Reading food labels is a confusing experience for the majority of consumers. This confusion is purposely engineered in many instances to keep consumers guessing and product sales flowing.
MSG, for example, hides behind over 50 different labeling names. Overwhelmed consumers are often deceived into buying products loaded with MSG that they would never buy if labeling policies required full disclosure.
This very effective cat and mouse game is also played with other neurotoxins like aspartame (NutraSweet), Splenda, neotame and other artificial sweeteners consumers actively attempt to avoid.
These pseudo sugars are frequently hidden in sports drinks and other “low carb” fare using the overly broad “natural” or “artificial” flavorings labels that allow food manufacturers to hide the exact names of undesirable chemicals away from the concerned eyes of the consumer.
To avoid undesirable additives such as carrageenan and gassed meats to keep them red, consumers must battle an ever-changing landscape of labeling gamesmanship played by food manufacturers that is aided and abetted by the US Department of Agriculture (USDA).
Is Your Meat Truly Free of Antibiotics?
Neurotoxins aren’t the only chemicals consumers are trying to avoid in their food. An ever-growing segment of the consumer market is seeking meat from animals raised without antibiotics due to concern over the rapid rise of superbugs like MRSA and the ever plummeting age in which young girls are experiencing the onset of puberty – both of which are linked to low dose antibiotics in animal feed.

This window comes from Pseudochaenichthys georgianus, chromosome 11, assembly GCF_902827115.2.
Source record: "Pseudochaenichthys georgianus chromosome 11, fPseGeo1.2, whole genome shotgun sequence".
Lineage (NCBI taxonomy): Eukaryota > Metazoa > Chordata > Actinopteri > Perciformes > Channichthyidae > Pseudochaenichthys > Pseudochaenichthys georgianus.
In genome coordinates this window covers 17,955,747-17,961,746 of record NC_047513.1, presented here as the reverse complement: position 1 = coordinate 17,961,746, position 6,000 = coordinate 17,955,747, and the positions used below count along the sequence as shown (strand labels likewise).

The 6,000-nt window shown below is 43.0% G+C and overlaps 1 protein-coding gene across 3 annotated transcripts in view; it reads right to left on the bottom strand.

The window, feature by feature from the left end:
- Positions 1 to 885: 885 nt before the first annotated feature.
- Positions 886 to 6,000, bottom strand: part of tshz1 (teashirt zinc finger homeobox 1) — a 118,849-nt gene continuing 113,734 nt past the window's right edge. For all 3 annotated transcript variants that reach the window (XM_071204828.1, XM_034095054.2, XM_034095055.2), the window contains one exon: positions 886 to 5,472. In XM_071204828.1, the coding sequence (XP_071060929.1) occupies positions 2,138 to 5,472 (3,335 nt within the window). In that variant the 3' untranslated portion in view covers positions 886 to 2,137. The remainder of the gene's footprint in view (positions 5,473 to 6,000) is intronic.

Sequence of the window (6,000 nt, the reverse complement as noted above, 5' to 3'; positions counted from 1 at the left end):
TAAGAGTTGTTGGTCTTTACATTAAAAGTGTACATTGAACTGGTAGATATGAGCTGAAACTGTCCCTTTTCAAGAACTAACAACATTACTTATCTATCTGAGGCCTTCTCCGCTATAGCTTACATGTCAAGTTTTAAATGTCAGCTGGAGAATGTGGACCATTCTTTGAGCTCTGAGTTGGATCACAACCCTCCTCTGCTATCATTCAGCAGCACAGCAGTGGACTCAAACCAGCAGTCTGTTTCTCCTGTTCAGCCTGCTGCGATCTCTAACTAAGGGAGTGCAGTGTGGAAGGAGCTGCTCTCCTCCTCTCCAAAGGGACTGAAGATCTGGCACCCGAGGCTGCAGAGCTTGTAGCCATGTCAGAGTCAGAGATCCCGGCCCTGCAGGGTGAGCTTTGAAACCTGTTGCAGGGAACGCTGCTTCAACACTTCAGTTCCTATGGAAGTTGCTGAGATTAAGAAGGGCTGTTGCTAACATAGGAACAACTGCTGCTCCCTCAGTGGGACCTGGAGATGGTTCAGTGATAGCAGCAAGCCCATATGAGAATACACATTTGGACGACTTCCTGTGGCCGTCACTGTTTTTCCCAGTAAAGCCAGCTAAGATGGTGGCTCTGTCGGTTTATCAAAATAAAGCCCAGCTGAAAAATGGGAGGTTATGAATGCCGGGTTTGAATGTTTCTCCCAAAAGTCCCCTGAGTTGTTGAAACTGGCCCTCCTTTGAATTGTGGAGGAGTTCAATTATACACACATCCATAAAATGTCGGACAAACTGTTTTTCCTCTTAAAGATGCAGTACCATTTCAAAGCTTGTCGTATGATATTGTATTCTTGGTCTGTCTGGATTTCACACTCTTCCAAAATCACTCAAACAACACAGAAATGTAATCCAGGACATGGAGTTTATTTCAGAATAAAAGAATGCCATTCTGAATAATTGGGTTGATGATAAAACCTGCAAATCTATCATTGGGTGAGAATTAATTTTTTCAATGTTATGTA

In Denmark, a ban on the use of antibiotics in animal feed drastically reduced antibiotic-resistant infections in people. “The Danish Experiment”, a source of pride for the country’s 17,000 farmers, provides strong evidence that feeding antibiotics to animals have deadly consequences in humans.
Low dose antibiotics fed to livestock via feed causes them to mature more quickly, and this may be one cause of early development in girls who consume meat and milk produced from such animals.
Just another reason to avoid taking your children to fast food restaurants where the meats are an antibiotic residue pharma fest. Ah, but I digress…
Antibiotics in drinking water are yet another environmental problem linked to the use of these drugs by agribusiness. A shocking 70% of all antibiotics used in the United States every year are purchased by agribusiness for otherwise healthy livestock!
Consumers concerned about the problems described above and wishing to avoid antibiotics in their food are falling all over themselves to buy meat and milk from animals not subjected to the daily insult of antibiotics in their feed. As with other undesirables like MSG and aspartame, antibiotics are hiding behind confusing labeling nuances.
How to Source Truly Antibiotic Free Meats
A special thanks to Stanley Fishman, author of Tender Grassfed Meat, for helping me track down the USDA reference material for this article.